Again, yes. Clients want especially a quality solution and increasingly more often they do not care whether it is a legal, financial, tax, strategic or technological matter. Aside from the demand for the aforementioned traditional services, there is therefore more and more demand for a new type of services that include, for example, the technological aspect of implementation of a legal deliverable, or that are even not a legal service in a regulatory sense of the term and they could essentially be provided by someone other than a law firm. And this is precisely the type of service that represents the second basic pillar of our operation. Here I dare say that we are and will be one of the leaders on the market with an essential competitive advantage compared to traditional firms.
Can you give an example of this type of service?
Here we talk, for example, about “business integrity”, where as part of client projects we solve sophisticated forensic projects using data analytics and other technologies, related comprehensive compliance programes, liability risks and their prevention. We could go on with examples in the area of data protection. I intentionally do not use the term personal data protection, because the issue is significantly wider. Or regulation in general. Regulation increases and it is expected to continue to do so. Our comprehensive solutions are based on knowledge of the industry and the client supported by technology tools that help clients efficiently address regulatory requirements.
So the world is changing and young people with it, they want their own start-ups or at least work for them. Are the things we are talking about here sufficiently attractive?
Thank you for this question; if we talk about the future of legal services we have to ask who will be providing them. Again, I think that we are ahead because the attractiveness of working for us and the happiness of our people has been one of our priorities for many years. I have declared repeatedly and openly that if we are able to achieve our ambitious economic goals but the people in the office are dissatisfied, I will see it as a failure. In addition, these two facts cannot work side by side in the long term.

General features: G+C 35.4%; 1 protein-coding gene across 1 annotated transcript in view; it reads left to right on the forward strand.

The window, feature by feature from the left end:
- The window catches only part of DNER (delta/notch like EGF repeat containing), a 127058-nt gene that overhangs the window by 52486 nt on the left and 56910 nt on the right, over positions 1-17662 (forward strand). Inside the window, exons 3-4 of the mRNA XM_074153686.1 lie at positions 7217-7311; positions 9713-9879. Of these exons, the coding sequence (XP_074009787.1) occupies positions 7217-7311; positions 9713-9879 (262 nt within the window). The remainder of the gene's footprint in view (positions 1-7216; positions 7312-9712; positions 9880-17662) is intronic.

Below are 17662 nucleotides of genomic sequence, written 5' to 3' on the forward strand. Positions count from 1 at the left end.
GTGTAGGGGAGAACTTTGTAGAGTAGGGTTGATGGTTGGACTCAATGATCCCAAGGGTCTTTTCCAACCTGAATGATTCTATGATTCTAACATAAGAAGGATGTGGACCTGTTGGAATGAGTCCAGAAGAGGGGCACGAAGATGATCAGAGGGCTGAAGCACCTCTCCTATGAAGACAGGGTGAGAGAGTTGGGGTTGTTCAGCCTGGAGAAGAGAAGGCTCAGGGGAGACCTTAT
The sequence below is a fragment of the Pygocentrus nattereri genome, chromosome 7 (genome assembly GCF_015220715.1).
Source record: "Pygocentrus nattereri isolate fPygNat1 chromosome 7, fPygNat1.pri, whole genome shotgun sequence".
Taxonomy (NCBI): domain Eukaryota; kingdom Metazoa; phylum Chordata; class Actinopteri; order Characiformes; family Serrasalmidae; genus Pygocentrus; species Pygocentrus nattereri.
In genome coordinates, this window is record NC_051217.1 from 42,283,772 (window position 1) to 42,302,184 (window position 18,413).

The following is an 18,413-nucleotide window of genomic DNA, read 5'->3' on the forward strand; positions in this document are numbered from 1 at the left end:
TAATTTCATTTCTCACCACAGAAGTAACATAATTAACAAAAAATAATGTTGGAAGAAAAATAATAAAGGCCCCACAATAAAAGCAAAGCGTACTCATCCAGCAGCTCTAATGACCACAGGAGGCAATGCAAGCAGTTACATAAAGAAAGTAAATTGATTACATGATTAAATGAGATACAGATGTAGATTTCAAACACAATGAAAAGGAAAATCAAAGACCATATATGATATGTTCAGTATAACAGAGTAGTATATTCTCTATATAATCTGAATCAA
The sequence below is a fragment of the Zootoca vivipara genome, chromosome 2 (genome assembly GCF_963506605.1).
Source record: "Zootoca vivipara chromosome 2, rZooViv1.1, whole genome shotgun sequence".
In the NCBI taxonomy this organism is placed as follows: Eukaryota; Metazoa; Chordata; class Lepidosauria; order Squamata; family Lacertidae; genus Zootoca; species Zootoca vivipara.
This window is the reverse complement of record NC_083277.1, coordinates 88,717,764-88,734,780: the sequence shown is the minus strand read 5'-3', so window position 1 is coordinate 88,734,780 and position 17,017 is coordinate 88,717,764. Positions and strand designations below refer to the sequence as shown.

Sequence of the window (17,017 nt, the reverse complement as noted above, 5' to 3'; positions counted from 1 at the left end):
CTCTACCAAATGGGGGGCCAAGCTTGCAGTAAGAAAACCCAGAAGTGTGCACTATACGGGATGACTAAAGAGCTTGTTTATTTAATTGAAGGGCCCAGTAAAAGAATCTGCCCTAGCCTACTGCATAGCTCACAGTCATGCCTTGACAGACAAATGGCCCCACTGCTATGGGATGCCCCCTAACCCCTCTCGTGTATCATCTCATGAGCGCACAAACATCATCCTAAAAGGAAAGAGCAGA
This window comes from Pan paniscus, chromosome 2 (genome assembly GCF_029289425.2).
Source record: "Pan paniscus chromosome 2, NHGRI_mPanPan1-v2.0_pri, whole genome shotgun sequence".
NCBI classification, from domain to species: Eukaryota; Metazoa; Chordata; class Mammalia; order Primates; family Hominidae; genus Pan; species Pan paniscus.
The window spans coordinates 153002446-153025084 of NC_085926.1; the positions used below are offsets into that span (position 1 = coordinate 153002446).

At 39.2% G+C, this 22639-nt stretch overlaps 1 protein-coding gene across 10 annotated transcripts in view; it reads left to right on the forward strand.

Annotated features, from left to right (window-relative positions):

What can a large law firm like yours offer in this respect?
We try to accommodate people as much as possible in terms of flexibility of job content and its potential changes, location of the office within the country, home office, part-time work not just for mothers, and we could go on. Based on the ranking of employer attractiveness for law faculty students, the best law firms that were at the top in terms of attractiveness as little as ten years ago are now at the bottom of the second ten and they keep dropping. Young lawyers do not want to do monotonous work for many years and spend their nights in the office with the vision of uncertain progress to senior positions many years later. I believe that we are able to offer interesting and varied work with the aforementioned flexibility, quick growth based on abilities and not years and especially a very interesting overlap with a variety of other industries, in close cooperation with experts on other areas and in an environment that is in essence very modern and innovative.
There is a lot of talk about start-ups, but is it a relevant topic for lawyers as well?
Of course. Unlike others, however, we are interested in start-ups not just as potential clients but also as business partners who can help us with innovation or inspire us, or even as targets for potential acquisition and inclusion in our service portfolio. One of our Deloitte Legal affiliates is actually close to such an acquisition that will bring technological solutions. We are also lucky that Deloitte has launched a systematic start-up programe which we are a part of.
Start-ups, shared environment, cloud services or automated services… Have you noticed a change in attitude and cooperation with the client?
Take, for example, communication. When I started with legal services twenty years ago, I sent the deliverables to clients by post and by fax. Now we are starting to use technologies that enable us to share with our clients not just the deliverables, but also invoices, relevant surveys and data from the whole world, online. But it is not just communication. Earlier I spoke about joint multidisciplinary solutions where the solution for a client’s problem is a result of cooperation between us lawyers and experts from other fields, so the next level of cooperation with the client is the joint solution created not just for the clients, but by us lawyers together with other specialisations and the clients themselves. This is what I call true cooperation and partnership!